Where Should You Stay?
Travel Style Dictates Choices
The Secret Garden was what Mary called it when she was thinking of it. She liked the name, and she liked still more the feeling that when its beautiful old walls shut her in no one knew where she was.”
On the second-to-last night of my full-tilt trip through Patagonia, I gazed out at my version of the secret garden. Through the windows of my peaceful room at Bories House, an adobe hideaway on the outskirts of Puerto Natales, fallow fields glistened with late-winter rain. I had checked in just in time to see the sun set over the snowy slopes of Torres del Paine National Park. I got lost in that view as I snapped it again and again, knowing photos would never convey its lonely beauty. I set my alarm to try again the next morning at sunrise.
Later, sipping a glass of Chilean Malbec in the small dining room, I asked the owner (who spoke fluent English) if he had many American guests.
“No,” he replied. “Americans want big tourist hotels, not quiet guest houses like this.”
Maybe I’m the exception to the rule, but I don’t think so. What do the statistics say about the kind of accommodations Americans generally want? According to a 2013 Trip Advisor survey, the majority (70%) of the over 1,200 respondents said they would book hotels for their summer vacations.
Still, rentals are gaining popularity, especially among families and groups. Almost 30% said they would stay in the homes of family and friends and 20% said they would stay in vacation rentals. The percentage of people who planned to rent vacation homes in 2013 rose 3% over 2012, and 79% said they had previously booked vacation rentals with friends and family.
Based on the data about research and discounts, finding the best value for the money appears to motivate many of these respondents. Among those surveyed, over 50% said they considered 1-5 options before booking, and almost 80% said their decisions were motivated by discounts. But beyond these generalizations, it’s difficult to draw more specific conclusions.
I’m sure there are other, more extensive surveys that break it down. The fact is that from AirBnB to Flipkey, Home Away to Vacation Rentals by Owner, Couchsurfing to the distant-cousin network, camping to glamping, home exchange to B&Bs and countless search engines from Expedia to Hotels.com, travelers have more options for lodging than ever before. From caves to cottages, castles to condos, villas to log cabins, farmhouses to eco-lodges, yurts to trailers, houseboats to cruise ships, ranches to resorts, Airstreams to apartments, dorm rooms to luxury hotels, you can find almost any kind of escape you want with a quick internet search.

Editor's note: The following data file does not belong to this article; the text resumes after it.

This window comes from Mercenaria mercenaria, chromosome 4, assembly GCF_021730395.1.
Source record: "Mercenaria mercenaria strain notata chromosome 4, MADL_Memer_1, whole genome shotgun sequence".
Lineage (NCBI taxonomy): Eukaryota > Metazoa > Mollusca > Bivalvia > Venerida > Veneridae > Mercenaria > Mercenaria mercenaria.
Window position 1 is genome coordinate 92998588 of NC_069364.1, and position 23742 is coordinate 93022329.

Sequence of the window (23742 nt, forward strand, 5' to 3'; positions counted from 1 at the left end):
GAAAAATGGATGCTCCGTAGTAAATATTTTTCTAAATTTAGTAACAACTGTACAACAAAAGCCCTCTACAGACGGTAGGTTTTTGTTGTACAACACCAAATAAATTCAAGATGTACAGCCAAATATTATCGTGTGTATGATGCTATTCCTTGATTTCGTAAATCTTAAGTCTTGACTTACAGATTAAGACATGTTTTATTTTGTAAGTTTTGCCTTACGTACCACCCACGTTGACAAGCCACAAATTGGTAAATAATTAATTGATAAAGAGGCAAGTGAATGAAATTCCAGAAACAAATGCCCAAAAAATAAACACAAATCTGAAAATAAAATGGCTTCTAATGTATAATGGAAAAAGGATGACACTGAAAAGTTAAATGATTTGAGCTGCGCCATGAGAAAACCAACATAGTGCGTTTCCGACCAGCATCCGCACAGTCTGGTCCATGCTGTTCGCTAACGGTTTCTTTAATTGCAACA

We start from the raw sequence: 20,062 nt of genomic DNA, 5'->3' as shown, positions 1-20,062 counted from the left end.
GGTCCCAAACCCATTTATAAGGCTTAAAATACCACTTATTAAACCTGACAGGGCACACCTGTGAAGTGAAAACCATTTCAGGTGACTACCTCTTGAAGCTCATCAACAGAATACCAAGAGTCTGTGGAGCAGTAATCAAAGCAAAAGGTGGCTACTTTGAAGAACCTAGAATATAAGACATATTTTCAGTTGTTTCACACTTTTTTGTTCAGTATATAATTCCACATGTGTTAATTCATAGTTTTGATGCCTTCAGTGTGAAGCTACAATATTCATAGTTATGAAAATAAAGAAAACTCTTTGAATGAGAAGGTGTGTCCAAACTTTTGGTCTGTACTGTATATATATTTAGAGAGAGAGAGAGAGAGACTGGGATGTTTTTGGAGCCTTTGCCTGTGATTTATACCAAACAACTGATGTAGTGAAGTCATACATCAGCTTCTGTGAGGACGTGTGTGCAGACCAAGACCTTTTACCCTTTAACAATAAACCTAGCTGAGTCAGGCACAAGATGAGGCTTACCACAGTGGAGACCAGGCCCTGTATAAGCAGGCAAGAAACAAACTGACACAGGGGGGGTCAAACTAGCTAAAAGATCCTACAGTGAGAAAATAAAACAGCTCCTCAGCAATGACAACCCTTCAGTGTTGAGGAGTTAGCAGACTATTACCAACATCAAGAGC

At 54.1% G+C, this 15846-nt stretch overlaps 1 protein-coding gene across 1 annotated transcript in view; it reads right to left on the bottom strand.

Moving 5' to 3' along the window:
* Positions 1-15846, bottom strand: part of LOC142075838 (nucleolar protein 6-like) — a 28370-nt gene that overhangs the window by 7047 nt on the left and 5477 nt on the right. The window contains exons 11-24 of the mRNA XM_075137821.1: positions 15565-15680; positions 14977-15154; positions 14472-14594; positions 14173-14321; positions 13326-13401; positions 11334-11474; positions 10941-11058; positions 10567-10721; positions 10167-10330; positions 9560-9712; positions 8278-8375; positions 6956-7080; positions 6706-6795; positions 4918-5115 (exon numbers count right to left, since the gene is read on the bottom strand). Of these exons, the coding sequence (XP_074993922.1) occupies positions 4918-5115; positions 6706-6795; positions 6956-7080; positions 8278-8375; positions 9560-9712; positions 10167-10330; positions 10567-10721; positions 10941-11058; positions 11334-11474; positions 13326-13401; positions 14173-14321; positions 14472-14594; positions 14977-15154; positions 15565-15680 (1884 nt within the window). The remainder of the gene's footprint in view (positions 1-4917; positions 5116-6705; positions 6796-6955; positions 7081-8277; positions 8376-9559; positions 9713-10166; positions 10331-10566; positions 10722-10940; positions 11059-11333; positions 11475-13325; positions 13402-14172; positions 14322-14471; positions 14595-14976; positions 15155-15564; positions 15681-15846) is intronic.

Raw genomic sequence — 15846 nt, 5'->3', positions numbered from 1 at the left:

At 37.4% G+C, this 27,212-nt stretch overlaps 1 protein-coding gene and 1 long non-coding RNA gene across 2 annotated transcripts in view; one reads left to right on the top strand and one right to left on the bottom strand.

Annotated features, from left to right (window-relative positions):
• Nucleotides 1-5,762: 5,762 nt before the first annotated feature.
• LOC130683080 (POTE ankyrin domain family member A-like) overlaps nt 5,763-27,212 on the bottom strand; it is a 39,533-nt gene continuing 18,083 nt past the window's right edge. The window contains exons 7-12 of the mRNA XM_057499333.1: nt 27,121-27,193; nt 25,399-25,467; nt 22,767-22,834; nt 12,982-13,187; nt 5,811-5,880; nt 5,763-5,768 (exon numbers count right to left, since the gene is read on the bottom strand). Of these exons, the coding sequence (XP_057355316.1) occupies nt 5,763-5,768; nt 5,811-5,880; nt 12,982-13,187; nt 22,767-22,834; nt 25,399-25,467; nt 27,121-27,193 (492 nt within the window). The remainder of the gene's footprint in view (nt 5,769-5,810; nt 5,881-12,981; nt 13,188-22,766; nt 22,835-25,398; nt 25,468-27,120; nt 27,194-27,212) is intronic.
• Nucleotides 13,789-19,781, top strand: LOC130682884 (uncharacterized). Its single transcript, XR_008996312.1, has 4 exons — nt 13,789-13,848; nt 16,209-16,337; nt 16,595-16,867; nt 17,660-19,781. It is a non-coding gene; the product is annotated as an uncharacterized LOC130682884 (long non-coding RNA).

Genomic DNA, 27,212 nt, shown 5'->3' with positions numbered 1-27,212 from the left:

Here are a few tips to help you choose:
Decide what’s most important to you: location, size, convenience, price, kind of accommodation by asking yourself questions: How long do want to stay? How much space do you need? How much luxury do you want? How will the tastes and needs of your traveling companions affect your choice? Where are you willing (and unwilling) to compromise? Are you looking for a crash pad or a honeymoon suite?
Make sure to read at least 5-10 recent, verified reviews (like those on Expedia, which have been checked to make sure the source actually stayed in that property). Check to see what kind of traveler (solo, senior, family with older children, family with small children, honeymooner, etc.) left each review. Do their needs align with yours?
Note that a high score reflects an average, and the reviews might still reveal deal-breaking considerations. I was horrified to learn that one reviewer found bed bugs in a property I was considering in Paris that had an average rating of 4 on a scale of 5 . Similarly, I kept coming back to a flat listed on Booking.com in a coveted location in St. Germain des Pres. The only drawback was that every reviewer complained about the lack of elevator and narrow, steep staircase. When I searched Expedia, I found ground floor rooms in the same property at a slightly higher price.
Think about hidden fees and potential savings. For example, many apartments require you pay a cleaning charge no matter how long you stay. Are there cancellation fees? If you need wireless, you should choose a place that provides it free. If you have a car, you’ll need to know if there’s parking available and how much it will cost. If you don’t have a car, you’ll need to know how close the rental is to public transportation, and how safe the neighborhood is at night. Does the property offer a discount on bookings over 3 days? Can you earn rewards points (from your credit card or a travel rewards program) with this property?
Sometimes a few tweaks to an itinerary can save you money. Taking a red-eye flight or train is sometimes cheaper. It also saves you the cost of a room for one night. For a memorable night at an English manor or a lighthouse on the Irish Sea maybe it’s worth sleeping a few nights in transit.